"Sugar and Rum"

Barry Unsworth guides the reader through the dark places of depression -- hilariously.


Marion Lignana Rosenberg
May 28, 1999 8:00PM (UTC)

"My life seems to have lost all direction," remarks Clive Benson, the 60-ish novelist and protagonist of Barry Unsworth's 1990 "Sugar and Rum," just issued in the United States. "I am not aware of any operation of the will, any progression. One minute I might be sitting down, the next I am standing or walking. There is no sense in my mind of an interval between those two states, no moment of purpose or decision."

Unsworth's book is a journey through the dark, claustrophobic places of depression, both personal and economic, as well as a dazzlingly ambitious work of fiction. Set in a Liverpool festering under the Thatcher regime, it conveys Benson's misadventures as he struggles with writer's block and ministers to his "fictioneers," the ragtag assortment of aspiring authors whose manuscripts he critiques to eke out a living.

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The fictioneers' prose and Benson's glosses deliver consistent belly laughs, as when Sheila and Albert, the perennially frustrated lovers of Mr. Carter's opus, finally copulate: "She eased the implement of his power into the deepest fronded recess of her being." "There was a disturbing touch of the Black and Decker in the description of Albert's member," Benson muses. The varied fragments of student narrative, though, along with Benson's own scrapbooks and his unfinished novel on the Liverpool slave trade, also form a daring, sophisticated counterpoint to his restless meanderings through the city streets and alleys and his quest for "a thread, a pattern of meaning" in the "sickening welter" of words, memories and events on which he ruminates -- a quest that culminates in encounters with two fellow Second World War veterans of the harrowing Anzio campaign, one a homeless drunk, the other a pompous, socially ambitious leech.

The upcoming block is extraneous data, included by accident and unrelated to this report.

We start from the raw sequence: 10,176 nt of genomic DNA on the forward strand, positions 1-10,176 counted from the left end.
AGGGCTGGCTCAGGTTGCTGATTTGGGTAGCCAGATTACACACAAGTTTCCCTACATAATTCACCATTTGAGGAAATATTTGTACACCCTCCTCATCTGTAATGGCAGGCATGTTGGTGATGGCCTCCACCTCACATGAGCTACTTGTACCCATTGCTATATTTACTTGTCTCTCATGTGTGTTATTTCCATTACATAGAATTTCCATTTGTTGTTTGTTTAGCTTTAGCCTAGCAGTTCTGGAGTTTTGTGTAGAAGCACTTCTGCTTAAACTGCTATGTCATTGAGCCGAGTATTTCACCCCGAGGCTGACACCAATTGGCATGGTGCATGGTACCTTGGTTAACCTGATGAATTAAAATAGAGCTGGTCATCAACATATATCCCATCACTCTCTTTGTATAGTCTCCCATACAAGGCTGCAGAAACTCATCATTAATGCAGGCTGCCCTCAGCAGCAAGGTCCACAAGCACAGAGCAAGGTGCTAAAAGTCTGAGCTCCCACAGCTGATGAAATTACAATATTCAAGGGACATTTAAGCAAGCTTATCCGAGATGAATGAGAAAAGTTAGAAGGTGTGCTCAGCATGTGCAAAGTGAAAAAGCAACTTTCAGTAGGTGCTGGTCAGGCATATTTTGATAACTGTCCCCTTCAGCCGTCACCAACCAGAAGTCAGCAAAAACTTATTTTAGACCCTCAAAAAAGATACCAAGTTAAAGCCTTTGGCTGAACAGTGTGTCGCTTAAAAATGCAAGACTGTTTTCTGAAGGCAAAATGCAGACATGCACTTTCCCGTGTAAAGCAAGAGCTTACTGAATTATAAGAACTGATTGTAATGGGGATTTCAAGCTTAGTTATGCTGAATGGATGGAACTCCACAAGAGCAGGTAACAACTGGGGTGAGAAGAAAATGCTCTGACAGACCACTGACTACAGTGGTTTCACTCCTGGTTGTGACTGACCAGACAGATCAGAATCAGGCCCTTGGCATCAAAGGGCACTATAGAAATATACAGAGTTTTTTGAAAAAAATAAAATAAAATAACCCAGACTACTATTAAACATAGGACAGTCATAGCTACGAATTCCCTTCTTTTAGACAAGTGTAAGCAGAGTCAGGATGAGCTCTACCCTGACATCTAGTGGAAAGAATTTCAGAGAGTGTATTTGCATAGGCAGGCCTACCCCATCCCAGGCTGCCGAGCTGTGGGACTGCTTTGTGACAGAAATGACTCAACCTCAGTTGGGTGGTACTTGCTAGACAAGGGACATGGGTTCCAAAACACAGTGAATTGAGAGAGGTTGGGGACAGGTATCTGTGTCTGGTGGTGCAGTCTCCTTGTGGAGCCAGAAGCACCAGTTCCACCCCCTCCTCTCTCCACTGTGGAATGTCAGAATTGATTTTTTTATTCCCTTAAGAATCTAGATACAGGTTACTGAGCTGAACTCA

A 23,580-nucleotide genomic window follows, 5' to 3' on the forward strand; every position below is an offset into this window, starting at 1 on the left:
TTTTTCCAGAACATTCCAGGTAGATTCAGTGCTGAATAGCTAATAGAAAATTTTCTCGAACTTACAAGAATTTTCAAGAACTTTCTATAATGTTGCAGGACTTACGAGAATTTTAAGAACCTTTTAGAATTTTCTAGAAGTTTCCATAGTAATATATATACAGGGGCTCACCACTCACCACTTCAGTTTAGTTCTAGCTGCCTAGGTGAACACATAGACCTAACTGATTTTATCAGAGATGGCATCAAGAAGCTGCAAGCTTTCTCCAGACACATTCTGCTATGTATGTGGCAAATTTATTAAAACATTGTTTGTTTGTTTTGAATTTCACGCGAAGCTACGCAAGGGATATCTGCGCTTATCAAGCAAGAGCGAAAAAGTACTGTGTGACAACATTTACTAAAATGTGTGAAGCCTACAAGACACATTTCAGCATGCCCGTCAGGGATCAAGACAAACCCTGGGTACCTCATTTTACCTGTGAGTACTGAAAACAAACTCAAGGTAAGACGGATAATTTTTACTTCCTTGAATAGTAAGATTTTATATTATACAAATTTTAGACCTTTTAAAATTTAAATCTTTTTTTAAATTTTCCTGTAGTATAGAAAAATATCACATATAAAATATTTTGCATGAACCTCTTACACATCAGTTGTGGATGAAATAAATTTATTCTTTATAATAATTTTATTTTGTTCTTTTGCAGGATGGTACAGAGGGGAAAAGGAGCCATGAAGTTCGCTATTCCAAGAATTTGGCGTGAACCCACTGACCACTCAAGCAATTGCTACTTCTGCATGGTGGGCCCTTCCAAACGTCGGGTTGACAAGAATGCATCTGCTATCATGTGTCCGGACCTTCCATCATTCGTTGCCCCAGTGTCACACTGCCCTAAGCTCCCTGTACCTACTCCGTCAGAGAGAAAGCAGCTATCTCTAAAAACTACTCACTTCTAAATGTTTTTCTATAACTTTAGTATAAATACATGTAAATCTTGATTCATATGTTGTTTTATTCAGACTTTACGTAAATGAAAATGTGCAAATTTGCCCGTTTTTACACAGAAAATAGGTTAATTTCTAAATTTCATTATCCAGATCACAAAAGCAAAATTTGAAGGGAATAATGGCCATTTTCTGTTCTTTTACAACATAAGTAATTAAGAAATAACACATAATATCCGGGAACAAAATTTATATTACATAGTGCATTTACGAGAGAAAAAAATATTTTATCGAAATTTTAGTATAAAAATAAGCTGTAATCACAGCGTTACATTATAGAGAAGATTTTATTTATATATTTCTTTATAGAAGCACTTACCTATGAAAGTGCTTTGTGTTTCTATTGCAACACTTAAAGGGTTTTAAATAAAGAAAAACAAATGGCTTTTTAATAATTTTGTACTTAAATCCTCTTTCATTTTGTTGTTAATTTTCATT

It's an undertaking worthy of Italo Calvino in its dizzying layers of inter- and intratextual references. Though Unsworth lacks the Italian master's deftness, you can't help admiring his command of this intricate material and his graceful, evocative way with what his hero refers to as "the mildewed Logos": "Benson swept the glasses slowly through a world that was arbitrary and intense, disconnected, vivid green of the lawn, deep blue glow of the canvas, glittering sections of the lake, woods a depthless tangle of sunlight and leaf." Just as remarkable is the way that silence permeates this story of wordy undertakings and characters. Much of the dialogue is, in fact, monologue, either uttered by Benson to dazed vagrants during his nightly wanderings or exchanged by him with impossibly defensive interlocutors -- his students, for example, and the political zealot he is courting.

Readers will have to decide for themselves whether the novel's breathless, surreal conclusion amid riots and terrorism doesn't tie things up rather too neatly, and whether the continual winking at cultural icons -- a would-be muse named Alma, the Tolkienesque subdivisions "Signs and Portents," "Middle Passage" and "Reunions" -- isn't finally cloying. Still, "Sugar and Rum" is a rewarding meditation on literature, with its limits and consolations, and its shifting, elusive interplay with the obscure, disreputable places of the body politic and the human heart.


Marion Lignana Rosenberg

Marion Lignana Rosenberg is a journalist and translator. She lives in Greenwich Village.

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